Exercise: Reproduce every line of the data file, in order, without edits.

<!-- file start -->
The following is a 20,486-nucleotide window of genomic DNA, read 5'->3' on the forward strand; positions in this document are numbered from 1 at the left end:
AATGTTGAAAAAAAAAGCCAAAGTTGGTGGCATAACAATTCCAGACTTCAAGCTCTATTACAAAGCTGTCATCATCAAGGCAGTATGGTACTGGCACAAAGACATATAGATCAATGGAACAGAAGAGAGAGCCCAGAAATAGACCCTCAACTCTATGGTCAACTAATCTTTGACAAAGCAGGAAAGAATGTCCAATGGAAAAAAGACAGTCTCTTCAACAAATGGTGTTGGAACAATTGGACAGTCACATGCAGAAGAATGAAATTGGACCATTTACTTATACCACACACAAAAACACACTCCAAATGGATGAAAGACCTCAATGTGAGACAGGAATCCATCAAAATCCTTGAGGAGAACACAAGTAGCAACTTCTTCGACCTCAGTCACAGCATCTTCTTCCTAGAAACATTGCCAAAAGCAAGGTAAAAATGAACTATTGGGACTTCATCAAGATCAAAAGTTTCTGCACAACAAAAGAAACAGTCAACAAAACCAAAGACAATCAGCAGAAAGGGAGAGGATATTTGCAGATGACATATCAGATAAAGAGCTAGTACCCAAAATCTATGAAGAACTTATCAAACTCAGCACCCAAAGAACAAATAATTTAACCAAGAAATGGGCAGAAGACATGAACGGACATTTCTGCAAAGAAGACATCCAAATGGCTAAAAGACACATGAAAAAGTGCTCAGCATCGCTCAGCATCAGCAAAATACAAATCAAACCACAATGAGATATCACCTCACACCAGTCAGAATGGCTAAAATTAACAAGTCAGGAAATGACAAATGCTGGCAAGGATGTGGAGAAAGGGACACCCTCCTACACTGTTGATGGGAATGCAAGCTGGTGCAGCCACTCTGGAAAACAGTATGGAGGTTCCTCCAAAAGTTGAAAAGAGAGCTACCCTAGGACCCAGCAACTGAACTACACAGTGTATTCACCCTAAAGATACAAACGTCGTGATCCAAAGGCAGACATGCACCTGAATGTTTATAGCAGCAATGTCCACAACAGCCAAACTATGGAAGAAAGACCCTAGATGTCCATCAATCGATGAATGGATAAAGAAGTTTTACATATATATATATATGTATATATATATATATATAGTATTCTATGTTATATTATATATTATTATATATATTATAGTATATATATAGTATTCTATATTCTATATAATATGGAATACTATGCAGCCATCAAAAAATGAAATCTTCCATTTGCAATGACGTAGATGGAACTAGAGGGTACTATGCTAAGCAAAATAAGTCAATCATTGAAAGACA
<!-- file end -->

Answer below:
The following is a 20,486-nucleotide window of genomic DNA, read 5'->3' on the forward strand; positions in this document are numbered from 1 at the left end:
AATGTTGAAAAAAAAAGCCAAAGTTGGTGGCATAACAATTCCAGACTTCAAGCTCTATTACAAAGCTGTCATCATCAAGGCAGTATGGTACTGGCACAAAGACATATAGATCAATGGAACAGAAGAGAGAGCCCAGAAATAGACCCTCAACTCTATGGTCAACTAATCTTTGACAAAGCAGGAAAGAATGTCCAATGGAAAAAAGACAGTCTCTTCAACAAATGGTGTTGGAACAATTGGACAGTCACATGCAGAAGAATGAAATTGGACCATTTACTTATACCACACACAAAAACACACTCCAAATGGATGAAAGACCTCAATGTGAGACAGGAATCCATCAAAATCCTTGAGGAGAACACAAGTAGCAACTTCTTCGACCTCAGTCACAGCATCTTCTTCCTAGAAACATTGCCAAAAGCAAGGTAAAAATGAACTATTGGGACTTCATCAAGATCAAAAGTTTCTGCACAACAAAAGAAACAGTCAACAAAACCAAAGACAATCAGCAGAAAGGGAGAGGATATTTGCAGATGACATATCAGATAAAGAGCTAGTACCCAAAATCTATGAAGAACTTATCAAACTCAGCACCCAAAGAACAAATAATTTAACCAAGAAATGGGCAGAAGACATGAACGGACATTTCTGCAAAGAAGACATCCAAATGGCTAAAAGACACATGAAAAAGTGCTCAGCATCGCTCAGCATCAGCAAAATACAAATCAAACCACAATGAGATATCACCTCACACCAGTCAGAATGGCTAAAATTAACAAGTCAGGAAATGACAAATGCTGGCAAGGATGTGGAGAAAGGGACACCCTCCTACACTGTTGATGGGAATGCAAGCTGGTGCAGCCACTCTGGAAAACAGTATGGAGGTTCCTCCAAAAGTTGAAAAGAGAGCTACCCTAGGACCCAGCAACTGAACTACACAGTGTATTCACCCTAAAGATACAAACGTCGTGATCCAAAGGCAGACATGCACCTGAATGTTTATAGCAGCAATGTCCACAACAGCCAAACTATGGAAGAAAGACCCTAGATGTCCATCAATCGATGAATGGATAAAGAAGTTTTACATATATATATATATGTATATATATATATATATAGTATTCTATGTTATATTATATATTATTATATATATTATAGTATATATATAGTATTCTATATTCTATATAATATGGAATACTATGCAGCCATCAAAAAATGAAATCTTCCATTTGCAATGACGTAGATGGAACTAGAGGGTACTATGCTAAGCAAAATAAGTCAATCATTGAAAGACA